In summary, the committee sees the U.S. research enterprise as currently facing four challenges:
Challenge 1: Federal R&D funding levels are likely to decline, or at least remain stable, in the near term.
Competition for scarce resources will pit existing programs and institutions against revolutionary developments.
- Challenge 2: After three decades of growth, state-level funding for R&D has stabilized and is in decline in many states.
- Challenge 3: In the near term, demographics point to a proportionately smaller cohort of individuals available to pursue undergraduate education. Pursuit of graduate education is responsive to levels of undergraduate debt, stagnant wages, and uncertainty over future investments in further education.
- Challenge 4: Developing countries are building educational systems capable of supplying the skilled labor that is required to attract R&D investments. The U.S. system of R&D and higher education now has rivals.
The four sections that follow discuss these challenges and provide the background for the fifth and final section. In that section, the committee explores the potential role of transformative research in responding to these challenges, and possibly helping to mitigate them. Thus, the committee sees transformative research, both broadly and in the geographical sciences in particular, as an evolutionary response to current developments.
It is also possible to take the view that transformation has always been characteristic of the U.S. research enterprise, and in Chapter 2 the committee documented the history of transformation in five areas of the geographical sciences. From this perspective, the committee sees a new call for transformative research as potentially countering the threat that these four challenges pose, through a systematic effort to rejuvenate a historic legacy.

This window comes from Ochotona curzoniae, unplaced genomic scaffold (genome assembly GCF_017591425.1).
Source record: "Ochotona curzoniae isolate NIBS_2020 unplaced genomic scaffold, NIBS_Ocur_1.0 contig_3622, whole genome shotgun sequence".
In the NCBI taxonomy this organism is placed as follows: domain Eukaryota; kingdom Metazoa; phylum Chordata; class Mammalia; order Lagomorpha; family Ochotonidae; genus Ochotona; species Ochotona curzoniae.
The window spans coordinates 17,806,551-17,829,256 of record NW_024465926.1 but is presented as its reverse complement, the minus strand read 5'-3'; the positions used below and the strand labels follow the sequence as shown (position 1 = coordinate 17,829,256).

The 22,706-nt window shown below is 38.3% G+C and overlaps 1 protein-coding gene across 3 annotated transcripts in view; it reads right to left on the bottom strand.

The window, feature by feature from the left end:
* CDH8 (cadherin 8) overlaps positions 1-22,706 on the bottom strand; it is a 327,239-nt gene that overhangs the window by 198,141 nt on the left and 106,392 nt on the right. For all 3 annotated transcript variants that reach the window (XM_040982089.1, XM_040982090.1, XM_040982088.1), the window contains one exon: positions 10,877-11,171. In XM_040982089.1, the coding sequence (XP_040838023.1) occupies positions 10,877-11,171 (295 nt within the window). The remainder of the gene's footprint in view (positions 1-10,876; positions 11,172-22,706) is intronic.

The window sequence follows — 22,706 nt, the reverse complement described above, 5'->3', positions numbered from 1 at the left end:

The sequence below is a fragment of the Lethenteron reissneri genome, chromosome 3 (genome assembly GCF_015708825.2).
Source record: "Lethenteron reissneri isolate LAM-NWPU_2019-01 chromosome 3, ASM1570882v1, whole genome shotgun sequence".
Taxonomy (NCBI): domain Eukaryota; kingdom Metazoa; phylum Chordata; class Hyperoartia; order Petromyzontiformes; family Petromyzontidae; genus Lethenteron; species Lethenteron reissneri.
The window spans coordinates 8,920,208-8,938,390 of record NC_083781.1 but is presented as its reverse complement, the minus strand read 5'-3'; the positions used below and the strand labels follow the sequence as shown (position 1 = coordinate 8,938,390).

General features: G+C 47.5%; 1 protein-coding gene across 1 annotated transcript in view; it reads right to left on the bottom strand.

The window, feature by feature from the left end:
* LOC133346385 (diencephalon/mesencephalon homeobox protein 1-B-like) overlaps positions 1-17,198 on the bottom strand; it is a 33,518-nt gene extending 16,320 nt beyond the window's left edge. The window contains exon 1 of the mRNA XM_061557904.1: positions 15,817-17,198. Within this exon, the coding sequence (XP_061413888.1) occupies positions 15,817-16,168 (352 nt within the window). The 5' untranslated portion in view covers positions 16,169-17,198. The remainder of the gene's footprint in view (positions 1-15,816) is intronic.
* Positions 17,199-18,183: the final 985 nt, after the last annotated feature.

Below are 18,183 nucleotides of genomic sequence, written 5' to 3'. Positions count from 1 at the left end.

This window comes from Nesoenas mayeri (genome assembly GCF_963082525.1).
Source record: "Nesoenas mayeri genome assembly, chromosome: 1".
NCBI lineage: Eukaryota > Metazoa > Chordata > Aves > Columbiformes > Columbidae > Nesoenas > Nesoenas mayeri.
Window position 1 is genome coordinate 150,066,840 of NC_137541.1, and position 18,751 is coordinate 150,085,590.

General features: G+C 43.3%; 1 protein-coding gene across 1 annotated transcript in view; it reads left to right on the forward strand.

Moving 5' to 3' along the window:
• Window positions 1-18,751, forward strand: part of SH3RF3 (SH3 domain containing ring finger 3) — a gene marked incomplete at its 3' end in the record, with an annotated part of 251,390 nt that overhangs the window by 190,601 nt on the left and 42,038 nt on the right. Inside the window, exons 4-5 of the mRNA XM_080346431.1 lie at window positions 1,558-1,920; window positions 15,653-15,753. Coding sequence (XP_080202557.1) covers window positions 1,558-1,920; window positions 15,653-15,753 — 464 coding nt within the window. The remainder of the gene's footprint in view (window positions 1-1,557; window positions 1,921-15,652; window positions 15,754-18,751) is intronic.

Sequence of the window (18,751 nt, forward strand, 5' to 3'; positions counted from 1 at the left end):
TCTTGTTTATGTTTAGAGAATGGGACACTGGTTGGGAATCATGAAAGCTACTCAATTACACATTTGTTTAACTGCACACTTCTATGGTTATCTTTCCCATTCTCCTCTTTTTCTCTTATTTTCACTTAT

Transformative research is the hallmark of the interlinked R&D and higher-education systems in the United States (Council of Graduate Schools and Educational Testing Service, 2010). Set on a course initiated more than 50 years ago, the modern U.S. research enterprise arose from federal and private-sector investments in science and technology that were aimed at winning World War II (Adams, 2009; NSF, 2002). These efforts stimulated far-reaching experiments and unleashed new trajectories of technology development (Dosi, 1982) that resulted in military and commercial applications that have borne abundant fruit over the past six decades.
During and after the war, much of this research effort migrated toward universities (NRC, 2013) and
government-affiliated research centers and laboratories. Mounting massive research projects required a scientifically and technically trained workforce that had never before been necessary. During (and immediately after) World War II, research laboratories were established in key locations around the country (NRC, 2013). To serve the needs of the nation and the world, the military invested heavily in universities and research laboratories. Shortly after the war ended, many of these laboratories were recombined and often dispersed to new locations. This type of diffusion supported the development of strategic and innovative research capabilities across the U.S. research university enterprise (NRC, 2013) and led to the formation of industrial clusters and complexes that spawned autonomous innovations that extended well beyond the original stimulus.
With more than 100 Research I universities and another 99 colleges and technical schools designated as of high research intensity, as well as 41 federally funded R&D centers and 15 defense-sponsored, university-affiliated research centers (Carnegie Foundation, 1973), the nation’s innovative base fed off the human capital and ingenuity nurtured in these settings to produce new ideas and capabilities.
The Federal Perspective